Bundesliga

Muller, Werner: The record goalscorers for top 4 clubs in Bundesliga

Arjun Singh Devgan
FOOTBALL-WORLD CUP-GERMANY
FOOTBALL-WORLD CUP-GERMANY / -/Getty Images
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The Bundesliga is one of the most competitive leagues in the world, with a number of top players plying their trade in Germany. Being a record goalscorer for a top club in the league is a prestigious honour, with very few being able to score goals on a consistent basis.

Here, we take a look at the top four clubs in Germany and their record goalscorers.

1. Bayern Munich - Gerd Muller - 563 goals

FOOTBALL-GERMANY-EUROPEAN CUP
FOOTBALL-GERMANY-EUROPEAN CUP / -/Getty Images

The late Gerd Muller is widely recognised as one of the best strikers in the history of football, with the German possessing an unbelievable record in front of goal for both club and country.

The 1970 Ballon d'Or award winner played a key role in all of Bayern Munich and Germany's success during his career and will go down as the greatest goalscorer in German history.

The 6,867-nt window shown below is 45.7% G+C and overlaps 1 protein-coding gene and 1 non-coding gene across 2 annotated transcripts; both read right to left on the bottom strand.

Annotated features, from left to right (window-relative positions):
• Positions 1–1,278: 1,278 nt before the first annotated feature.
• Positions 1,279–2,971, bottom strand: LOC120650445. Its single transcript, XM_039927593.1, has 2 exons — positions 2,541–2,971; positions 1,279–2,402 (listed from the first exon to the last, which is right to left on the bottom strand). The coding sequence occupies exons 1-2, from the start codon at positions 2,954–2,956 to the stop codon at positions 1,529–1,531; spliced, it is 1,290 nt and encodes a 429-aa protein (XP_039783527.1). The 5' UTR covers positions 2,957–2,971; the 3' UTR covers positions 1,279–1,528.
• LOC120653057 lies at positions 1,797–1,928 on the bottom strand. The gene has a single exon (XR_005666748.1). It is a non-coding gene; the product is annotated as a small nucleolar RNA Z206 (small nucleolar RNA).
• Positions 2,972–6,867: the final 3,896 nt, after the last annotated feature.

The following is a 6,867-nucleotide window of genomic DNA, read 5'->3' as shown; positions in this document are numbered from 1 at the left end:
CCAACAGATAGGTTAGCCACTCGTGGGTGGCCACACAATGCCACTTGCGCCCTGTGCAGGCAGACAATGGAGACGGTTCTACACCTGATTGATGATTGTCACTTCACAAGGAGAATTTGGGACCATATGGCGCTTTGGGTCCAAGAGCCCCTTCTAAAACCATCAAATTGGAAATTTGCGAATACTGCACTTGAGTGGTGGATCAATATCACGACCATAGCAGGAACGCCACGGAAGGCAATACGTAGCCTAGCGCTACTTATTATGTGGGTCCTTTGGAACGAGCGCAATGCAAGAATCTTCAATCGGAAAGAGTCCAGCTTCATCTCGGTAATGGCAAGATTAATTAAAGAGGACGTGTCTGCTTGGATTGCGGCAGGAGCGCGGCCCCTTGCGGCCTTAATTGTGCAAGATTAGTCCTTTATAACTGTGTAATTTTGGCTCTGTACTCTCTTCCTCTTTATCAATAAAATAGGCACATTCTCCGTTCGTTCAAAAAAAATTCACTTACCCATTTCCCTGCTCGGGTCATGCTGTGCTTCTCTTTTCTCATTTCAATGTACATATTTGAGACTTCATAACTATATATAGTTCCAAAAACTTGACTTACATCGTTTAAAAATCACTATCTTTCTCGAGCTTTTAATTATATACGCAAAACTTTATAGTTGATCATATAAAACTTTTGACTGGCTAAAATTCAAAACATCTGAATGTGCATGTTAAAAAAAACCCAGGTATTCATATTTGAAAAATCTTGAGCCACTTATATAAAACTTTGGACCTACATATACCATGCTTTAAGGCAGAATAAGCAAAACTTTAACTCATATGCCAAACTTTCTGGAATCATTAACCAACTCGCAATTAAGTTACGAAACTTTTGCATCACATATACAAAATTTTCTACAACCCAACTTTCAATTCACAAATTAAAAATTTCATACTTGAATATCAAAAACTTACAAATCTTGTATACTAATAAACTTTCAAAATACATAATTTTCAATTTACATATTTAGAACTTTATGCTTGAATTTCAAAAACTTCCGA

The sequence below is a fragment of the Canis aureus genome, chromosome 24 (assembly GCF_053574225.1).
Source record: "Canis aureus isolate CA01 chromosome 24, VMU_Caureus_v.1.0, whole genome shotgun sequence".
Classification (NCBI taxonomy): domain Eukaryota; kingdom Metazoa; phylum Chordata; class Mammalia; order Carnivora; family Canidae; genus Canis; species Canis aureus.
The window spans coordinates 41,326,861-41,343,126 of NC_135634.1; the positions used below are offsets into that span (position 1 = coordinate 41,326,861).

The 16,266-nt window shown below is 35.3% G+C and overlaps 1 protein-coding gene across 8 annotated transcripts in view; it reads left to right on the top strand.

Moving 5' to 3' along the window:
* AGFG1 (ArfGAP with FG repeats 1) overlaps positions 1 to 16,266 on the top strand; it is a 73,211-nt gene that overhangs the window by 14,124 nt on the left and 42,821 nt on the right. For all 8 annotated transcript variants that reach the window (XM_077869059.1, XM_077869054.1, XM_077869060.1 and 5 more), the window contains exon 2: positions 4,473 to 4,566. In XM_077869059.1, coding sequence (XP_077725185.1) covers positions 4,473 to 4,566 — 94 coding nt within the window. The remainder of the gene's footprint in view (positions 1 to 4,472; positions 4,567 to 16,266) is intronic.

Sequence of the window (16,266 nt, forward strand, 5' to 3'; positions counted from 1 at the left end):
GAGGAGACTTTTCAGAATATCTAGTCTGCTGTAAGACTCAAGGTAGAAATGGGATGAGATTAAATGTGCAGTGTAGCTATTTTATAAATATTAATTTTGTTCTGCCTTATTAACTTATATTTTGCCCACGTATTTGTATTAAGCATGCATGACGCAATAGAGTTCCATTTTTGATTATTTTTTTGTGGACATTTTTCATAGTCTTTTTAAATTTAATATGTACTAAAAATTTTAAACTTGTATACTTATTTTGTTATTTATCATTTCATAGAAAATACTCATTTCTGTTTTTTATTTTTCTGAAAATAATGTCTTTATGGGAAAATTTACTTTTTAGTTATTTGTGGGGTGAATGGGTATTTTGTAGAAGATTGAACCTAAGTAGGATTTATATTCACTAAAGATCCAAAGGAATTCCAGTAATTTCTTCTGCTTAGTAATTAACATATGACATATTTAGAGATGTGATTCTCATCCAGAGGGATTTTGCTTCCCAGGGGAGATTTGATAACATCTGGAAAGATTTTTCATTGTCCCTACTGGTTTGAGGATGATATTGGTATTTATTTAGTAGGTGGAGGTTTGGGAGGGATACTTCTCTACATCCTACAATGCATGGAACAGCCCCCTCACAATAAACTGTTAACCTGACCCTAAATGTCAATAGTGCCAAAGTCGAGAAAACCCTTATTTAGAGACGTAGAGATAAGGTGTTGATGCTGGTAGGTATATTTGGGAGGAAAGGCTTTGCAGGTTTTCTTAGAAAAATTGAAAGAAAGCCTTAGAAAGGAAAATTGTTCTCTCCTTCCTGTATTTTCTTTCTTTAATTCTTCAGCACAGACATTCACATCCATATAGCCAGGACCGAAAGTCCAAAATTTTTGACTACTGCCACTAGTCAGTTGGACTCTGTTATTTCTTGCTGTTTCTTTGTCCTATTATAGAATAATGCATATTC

2. Borussia Dortmund - Alfred Preissler - 174 goals

FBL-EUR-C1-DORTMUND-PSG
FBL-EUR-C1-DORTMUND-PSG / INA FASSBENDER/Getty Images

The late Alfred Preissler remains Borussia Dortmund's record goalscorer with 174 goals to his name, with the striker playing a key role in all of their success in the 1950s.

Despite his heroics at club level, Preissler was unlucky at international level, making only two appearances for Germany.

3. RB Leipzig - Timo Werner - 95 goals

Timo Werner
FC Augsburg v RB Leipzig - Bundesliga / Alexander Hassenstein/Getty Images

Timo Werner might be struggling for Chelsea in the Premier League, but there is no doubt that he was brilliant for RB Leipzig during his time in Germany - netting 95 goals in 159 appearances for the club.

Leipzig was founded only in 2009 and it looks likely that Werner's goal record will be broken in the near future.

4. Bayer Leverkusen - Ulf Kirsten - 240 goals

Ulf Kirsten
Ulf Kirsten / Stuart Franklin/Getty Images

Ulf Kirsten spent 13 years Bayer Leverkusen, establishing himself as one of the most dangerous strikers in the league and an icon for the club. One of the first East German footballers to to enter the Bundesliga after German reunification, the 55-year-old went into management post retirement, taking charge of Bayer Leverkusen second side for a period of time.

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